5 Reasons Infection Control Is So Important In the Dental Office

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You go to the dentist to have your teeth cleaned, fixed, polished. You want pleasant service and competent treatment. What you definitely don’t want is an infection caused by something your dentist or their staff did wrong. Proper sterilization and infection control procedures are critical for patient and staff safety. Especially in light of COVID-19, we all know how important simple measures can be to help prevent the spread of disease and infection. Whether you work in a dental office, plan to, or just visit one regularly, you need to understand why infection control is critical and how to look out for it in whichever role you play.

Protect the Health of Patients and Staff

Bacteria are among the fastest growing organisms in the world and billions of them live in your mouth. That’s why when you treat a patient’s mouth, you need to pay particular attention. What might be harmless to one person can cause another to become ill. Direct contact with someone’s saliva can make you sick. And cross contamination, when something left from one patient transfers to another, can be dangerous to the patient. But you can protect your patients and yourself with regular precautions, such as:

  • Use single-use items
  • Wear gloves and protective equipment
  • Practice proper hand washing
  • Sterilize dental tools
  • Disinfect dental surfaces
  • Practice proper sneeze/cough etiquette



With frequent and proper sterilization methods, you can be a warrior in the battle against bacteria.

Prevent the Spread of Viruses and Diseases

It would be bad enough if you got an illness from your patient, even worse if you gave something to them. But imagine if a single illness spread across the town, the state, and even the whole country. In addition to COVID-19, improper sterilization and infection control can lead to the spread of other viruses and diseases such as hepatitis, influenza, measles, and strep throat. Preventative measures keep the whole community safe.

Preserve the Reputation of Your Dental Office

One small mistake or lapse in judgment can lead to serious illness or possibly death. If a patient were to fall ill, or if an outbreak of COVID-19 was tied to your practice, it could deter patients from coming. It could even damage the reputation of your practice. When you follow the proper policies, it shows that you have integrity and care about your patients.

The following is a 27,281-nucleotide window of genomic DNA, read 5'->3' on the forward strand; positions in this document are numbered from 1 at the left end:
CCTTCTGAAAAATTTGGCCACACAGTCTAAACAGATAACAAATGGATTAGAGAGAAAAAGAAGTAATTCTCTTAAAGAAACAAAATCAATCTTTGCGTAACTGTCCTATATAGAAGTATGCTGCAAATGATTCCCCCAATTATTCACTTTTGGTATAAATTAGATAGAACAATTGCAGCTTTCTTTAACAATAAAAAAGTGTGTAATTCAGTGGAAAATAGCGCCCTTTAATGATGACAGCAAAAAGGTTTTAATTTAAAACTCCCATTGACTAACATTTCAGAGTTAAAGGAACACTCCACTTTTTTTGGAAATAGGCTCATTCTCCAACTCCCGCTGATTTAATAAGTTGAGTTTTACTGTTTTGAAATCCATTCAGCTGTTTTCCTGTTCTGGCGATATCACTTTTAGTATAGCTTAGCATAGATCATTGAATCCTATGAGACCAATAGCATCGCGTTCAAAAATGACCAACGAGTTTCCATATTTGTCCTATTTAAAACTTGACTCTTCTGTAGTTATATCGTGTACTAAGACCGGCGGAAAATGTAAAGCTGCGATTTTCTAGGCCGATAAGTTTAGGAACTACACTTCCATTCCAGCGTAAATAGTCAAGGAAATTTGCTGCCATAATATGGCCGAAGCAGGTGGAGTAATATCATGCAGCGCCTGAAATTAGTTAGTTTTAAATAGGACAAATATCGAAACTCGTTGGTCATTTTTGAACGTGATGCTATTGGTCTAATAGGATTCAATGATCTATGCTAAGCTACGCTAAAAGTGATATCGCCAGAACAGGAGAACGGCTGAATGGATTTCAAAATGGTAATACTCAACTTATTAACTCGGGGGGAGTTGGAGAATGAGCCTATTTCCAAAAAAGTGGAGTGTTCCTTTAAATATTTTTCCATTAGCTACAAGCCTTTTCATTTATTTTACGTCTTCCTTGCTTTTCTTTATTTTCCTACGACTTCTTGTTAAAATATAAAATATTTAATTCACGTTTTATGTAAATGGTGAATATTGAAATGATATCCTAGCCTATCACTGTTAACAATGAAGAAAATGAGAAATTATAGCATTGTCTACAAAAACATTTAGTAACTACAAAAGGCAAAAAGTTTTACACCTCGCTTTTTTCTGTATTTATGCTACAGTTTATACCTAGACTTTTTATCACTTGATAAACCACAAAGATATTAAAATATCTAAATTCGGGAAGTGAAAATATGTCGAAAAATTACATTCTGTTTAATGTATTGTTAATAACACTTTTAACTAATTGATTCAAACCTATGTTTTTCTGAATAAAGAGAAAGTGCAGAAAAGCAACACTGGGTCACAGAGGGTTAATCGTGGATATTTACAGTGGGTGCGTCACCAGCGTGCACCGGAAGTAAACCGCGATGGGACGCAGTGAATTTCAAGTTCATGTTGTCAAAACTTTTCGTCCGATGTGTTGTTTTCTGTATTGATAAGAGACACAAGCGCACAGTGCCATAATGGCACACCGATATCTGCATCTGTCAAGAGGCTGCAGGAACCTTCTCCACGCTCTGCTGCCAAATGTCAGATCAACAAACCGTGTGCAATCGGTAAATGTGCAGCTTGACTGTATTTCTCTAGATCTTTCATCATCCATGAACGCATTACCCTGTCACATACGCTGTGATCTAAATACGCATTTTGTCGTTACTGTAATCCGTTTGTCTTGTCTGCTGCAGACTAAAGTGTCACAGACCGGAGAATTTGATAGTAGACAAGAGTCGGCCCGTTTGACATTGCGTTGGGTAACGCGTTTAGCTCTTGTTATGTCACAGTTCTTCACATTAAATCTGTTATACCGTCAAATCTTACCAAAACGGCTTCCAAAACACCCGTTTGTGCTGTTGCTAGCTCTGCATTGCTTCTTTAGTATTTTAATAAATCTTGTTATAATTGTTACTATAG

Follow Dental Office Infection Control Regulations

Another reason infection control is so important is because it’s the law. The Occupational Safety and Health Administration (OSHA) always requires employers to provide employees with a safe work environment. In the midst of the pandemic, that has been especially difficult, but OSHA has additional recommendations. And the American Dental Association and the Centers for Disease Control have created a set of guidelines for infection control in dental offices. They urge all dental staff to follow these practices to prevent disease and mitigate health risks.

Promote Public Good and Knowledge

Dentists and their staff have an obligation to educate patients on proper oral hygiene. But you can’t expect them to take your advice if you don’t follow proper protocol yourself. When you show patients health and safety are important, you promote good health practices, not just in your dental office but in the community at large.

Infection Control Practices

What standards and practices can you implement in your office? Here are some simple guidelines:

  • Wear PPE—To prevent the spread of COVID-19, the CDC recommends that you wear an N95 respirator when working with patients, particularly during procedures that produce aerosols such as air polishing and air abrasion. A fresh pair of gloves for each patient can also prevent the spread of bacteria.
  • Support Physical Distancing—If your dental office has an open floor plan, place chairs at least six feet apart in the patient area and in the lobby. You should also be mindful of the orientation of the dental chair. Make sure the patient’s head is positioned away from air vents and busy hallways.
  • Wash Your Hands Frequently—All dental staff should wash their hands before and after each patient. You can also encourage your patients to use hand sanitizer when they enter the lobby.
  • Sterilize and Decontaminate—Properly sterilize all dental tools and equipment used before and after each patient. Decontaminate countertops, surfaces, chairs, and anything else patients may come into contact with. This will protect the health of dental staff and patients throughout the day.

Infection control plays a vital role in protecting the health of you and your patients. Want to learn more about the dental office? At Charter College, we offer a Certificate in Dental Assisting that will train you in chair-assisting procedures, including infection control, and more. Call us now at 888-200-9942 or fill out the form to learn more.